Biomolecules. 2023 Apr 21;13(4):707. doi: 10.3390/biom13040707.
Cold atmospheric plasma (CAP) generates abundant reactive oxygen and nitrogen species (ROS and RNS, respectively) which can induce apoptosis, necrosis, and other biological responses in tumor cells. However, the frequently observed different biological responses to in vitro and in vivo CAP treatments remain poorly understood. Here, we reveal and explain plasma-generated ROS/RNS doses and immune system-related responses in a focused case study of the interactions of CAP with colon cancer cells in vitro and with the corresponding tumor in vivo. Plasma controls the biological activities of MC38 murine colon cancer cells and the involved tumor-infiltrating lymphocytes (TILs). In vitro CAP treatment causes necrosis and apoptosis in MC38 cells, which is dependent on the generated doses of intracellular and extracellular ROS/RNS. However, in vivo CAP treatment for 14 days decreases the proportion and number of tumor-infiltrating CD8+T cells while increasing PD-L1 and PD-1 expression in the tumors and the TILs, which promotes tumor growth in the studied C57BL/6 mice. Furthermore, the ROS/RNS levels in the tumor interstitial fluid of the CAP-treated mice are significantly lower than those in the MC38 cell culture supernatant. The results indicate that low doses of ROS/RNS derived from in vivo CAP treatment may activate the PD-1/PD-L1 signaling pathway in the tumor microenvironment and lead to the undesired tumor immune escape. Collectively, these results suggest the crucial role of the effect of doses of plasma-generated ROS and RNS, which are generally different in in vitro and in vivo treatments, and also suggest that appropriate dose adjustments are required upon translation to real-world plasma oncotherapy.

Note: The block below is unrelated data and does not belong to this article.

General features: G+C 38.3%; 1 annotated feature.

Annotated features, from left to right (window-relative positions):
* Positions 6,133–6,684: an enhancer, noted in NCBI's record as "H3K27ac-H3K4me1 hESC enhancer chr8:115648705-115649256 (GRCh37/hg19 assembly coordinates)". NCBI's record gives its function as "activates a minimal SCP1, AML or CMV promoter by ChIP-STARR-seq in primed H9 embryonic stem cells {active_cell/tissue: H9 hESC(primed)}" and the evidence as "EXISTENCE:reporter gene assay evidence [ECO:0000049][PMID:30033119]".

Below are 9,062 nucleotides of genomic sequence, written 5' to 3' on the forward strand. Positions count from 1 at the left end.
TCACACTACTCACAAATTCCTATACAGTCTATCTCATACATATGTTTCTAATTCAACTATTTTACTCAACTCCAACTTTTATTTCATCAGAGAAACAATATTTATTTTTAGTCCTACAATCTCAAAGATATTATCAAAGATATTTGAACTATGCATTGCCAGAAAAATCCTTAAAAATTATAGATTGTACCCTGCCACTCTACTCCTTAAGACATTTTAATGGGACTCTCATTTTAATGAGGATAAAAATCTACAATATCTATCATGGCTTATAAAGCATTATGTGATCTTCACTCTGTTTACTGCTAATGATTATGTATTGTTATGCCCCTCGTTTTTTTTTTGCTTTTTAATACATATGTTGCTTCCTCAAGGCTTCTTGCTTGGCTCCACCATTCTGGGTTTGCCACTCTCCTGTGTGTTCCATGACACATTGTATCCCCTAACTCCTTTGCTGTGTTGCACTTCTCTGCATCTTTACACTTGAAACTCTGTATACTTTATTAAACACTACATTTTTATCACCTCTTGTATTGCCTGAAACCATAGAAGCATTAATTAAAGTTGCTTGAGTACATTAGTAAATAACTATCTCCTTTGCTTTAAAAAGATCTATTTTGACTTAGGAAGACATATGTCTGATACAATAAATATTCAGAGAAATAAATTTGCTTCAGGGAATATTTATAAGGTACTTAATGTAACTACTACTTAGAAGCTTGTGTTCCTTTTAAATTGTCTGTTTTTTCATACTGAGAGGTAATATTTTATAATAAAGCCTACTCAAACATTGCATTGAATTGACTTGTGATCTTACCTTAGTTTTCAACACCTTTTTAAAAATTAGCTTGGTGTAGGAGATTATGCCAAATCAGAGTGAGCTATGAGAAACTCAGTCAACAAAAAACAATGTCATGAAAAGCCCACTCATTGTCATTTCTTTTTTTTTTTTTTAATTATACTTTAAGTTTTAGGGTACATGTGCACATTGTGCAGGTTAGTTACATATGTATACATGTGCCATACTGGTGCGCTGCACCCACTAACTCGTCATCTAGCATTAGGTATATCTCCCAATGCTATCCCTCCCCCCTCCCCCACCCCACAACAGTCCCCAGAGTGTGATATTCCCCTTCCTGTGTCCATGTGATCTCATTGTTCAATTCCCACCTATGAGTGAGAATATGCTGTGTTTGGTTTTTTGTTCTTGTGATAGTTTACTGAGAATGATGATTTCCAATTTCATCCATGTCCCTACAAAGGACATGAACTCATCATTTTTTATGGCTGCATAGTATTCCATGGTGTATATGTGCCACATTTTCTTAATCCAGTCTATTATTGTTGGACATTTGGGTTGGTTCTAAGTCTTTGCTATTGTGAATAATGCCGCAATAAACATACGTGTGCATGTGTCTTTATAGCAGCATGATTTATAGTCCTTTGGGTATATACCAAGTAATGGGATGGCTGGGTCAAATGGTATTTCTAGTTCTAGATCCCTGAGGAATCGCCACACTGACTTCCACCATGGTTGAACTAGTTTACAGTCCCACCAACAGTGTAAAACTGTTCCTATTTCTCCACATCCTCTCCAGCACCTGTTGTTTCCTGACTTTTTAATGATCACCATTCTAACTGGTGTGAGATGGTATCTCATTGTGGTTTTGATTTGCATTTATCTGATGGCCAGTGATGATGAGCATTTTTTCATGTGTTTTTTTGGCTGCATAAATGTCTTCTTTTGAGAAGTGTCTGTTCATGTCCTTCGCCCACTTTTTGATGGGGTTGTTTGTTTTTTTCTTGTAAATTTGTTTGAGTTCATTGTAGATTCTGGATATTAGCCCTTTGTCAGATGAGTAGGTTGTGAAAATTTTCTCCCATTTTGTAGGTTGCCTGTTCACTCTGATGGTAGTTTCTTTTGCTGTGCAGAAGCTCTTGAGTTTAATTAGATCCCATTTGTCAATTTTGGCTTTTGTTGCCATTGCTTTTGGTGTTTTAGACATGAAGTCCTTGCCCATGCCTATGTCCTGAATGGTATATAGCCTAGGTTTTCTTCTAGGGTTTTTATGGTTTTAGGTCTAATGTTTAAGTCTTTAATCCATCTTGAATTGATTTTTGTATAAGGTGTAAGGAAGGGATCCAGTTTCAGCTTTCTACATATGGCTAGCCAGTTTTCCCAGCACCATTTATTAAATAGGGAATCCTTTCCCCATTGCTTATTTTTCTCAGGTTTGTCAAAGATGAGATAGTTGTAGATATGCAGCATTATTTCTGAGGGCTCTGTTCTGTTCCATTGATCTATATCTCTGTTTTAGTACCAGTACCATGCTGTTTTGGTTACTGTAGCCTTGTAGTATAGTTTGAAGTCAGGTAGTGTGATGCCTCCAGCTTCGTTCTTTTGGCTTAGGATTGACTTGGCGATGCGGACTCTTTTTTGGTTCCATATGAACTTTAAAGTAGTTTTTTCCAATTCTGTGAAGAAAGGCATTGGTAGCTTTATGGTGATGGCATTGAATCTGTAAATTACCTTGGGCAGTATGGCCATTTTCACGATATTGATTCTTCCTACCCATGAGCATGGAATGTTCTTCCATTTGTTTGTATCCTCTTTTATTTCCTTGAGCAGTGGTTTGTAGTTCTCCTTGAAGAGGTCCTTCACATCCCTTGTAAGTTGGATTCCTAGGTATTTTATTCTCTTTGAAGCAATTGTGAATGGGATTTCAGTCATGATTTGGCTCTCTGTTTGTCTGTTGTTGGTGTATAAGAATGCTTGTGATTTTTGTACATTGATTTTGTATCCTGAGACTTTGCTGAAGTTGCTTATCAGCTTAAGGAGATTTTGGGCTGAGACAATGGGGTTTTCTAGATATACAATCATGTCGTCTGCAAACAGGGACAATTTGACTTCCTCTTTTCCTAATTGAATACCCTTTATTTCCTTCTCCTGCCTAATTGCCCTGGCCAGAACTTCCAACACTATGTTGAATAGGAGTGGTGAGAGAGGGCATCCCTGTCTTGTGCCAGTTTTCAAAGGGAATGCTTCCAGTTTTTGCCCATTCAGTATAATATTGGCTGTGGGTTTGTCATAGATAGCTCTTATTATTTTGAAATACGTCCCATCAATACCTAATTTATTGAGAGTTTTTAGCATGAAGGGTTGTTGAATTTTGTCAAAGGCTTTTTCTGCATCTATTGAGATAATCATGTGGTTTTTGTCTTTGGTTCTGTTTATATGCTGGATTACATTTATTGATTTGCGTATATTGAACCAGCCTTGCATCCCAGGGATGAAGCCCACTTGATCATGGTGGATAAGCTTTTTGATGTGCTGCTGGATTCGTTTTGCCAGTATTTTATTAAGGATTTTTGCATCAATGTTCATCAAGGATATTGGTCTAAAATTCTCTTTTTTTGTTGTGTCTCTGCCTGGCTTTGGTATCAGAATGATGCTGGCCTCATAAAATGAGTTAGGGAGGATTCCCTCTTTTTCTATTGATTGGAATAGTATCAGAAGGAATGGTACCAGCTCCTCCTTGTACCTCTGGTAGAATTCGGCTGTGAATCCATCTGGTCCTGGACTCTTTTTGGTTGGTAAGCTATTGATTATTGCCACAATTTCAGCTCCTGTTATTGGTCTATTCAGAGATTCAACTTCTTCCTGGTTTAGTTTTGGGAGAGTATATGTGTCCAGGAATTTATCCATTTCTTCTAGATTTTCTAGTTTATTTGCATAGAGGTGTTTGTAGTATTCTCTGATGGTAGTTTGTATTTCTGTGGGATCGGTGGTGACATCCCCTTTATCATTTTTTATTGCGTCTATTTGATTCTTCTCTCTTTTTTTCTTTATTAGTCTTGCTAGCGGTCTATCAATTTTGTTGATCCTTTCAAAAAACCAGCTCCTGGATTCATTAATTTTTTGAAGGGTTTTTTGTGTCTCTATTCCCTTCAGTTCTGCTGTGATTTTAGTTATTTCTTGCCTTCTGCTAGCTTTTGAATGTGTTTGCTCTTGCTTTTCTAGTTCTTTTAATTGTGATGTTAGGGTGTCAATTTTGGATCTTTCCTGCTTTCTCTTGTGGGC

PMID:37189453 | PMC:PMC10136314 | DOI:10.3390/biom13040707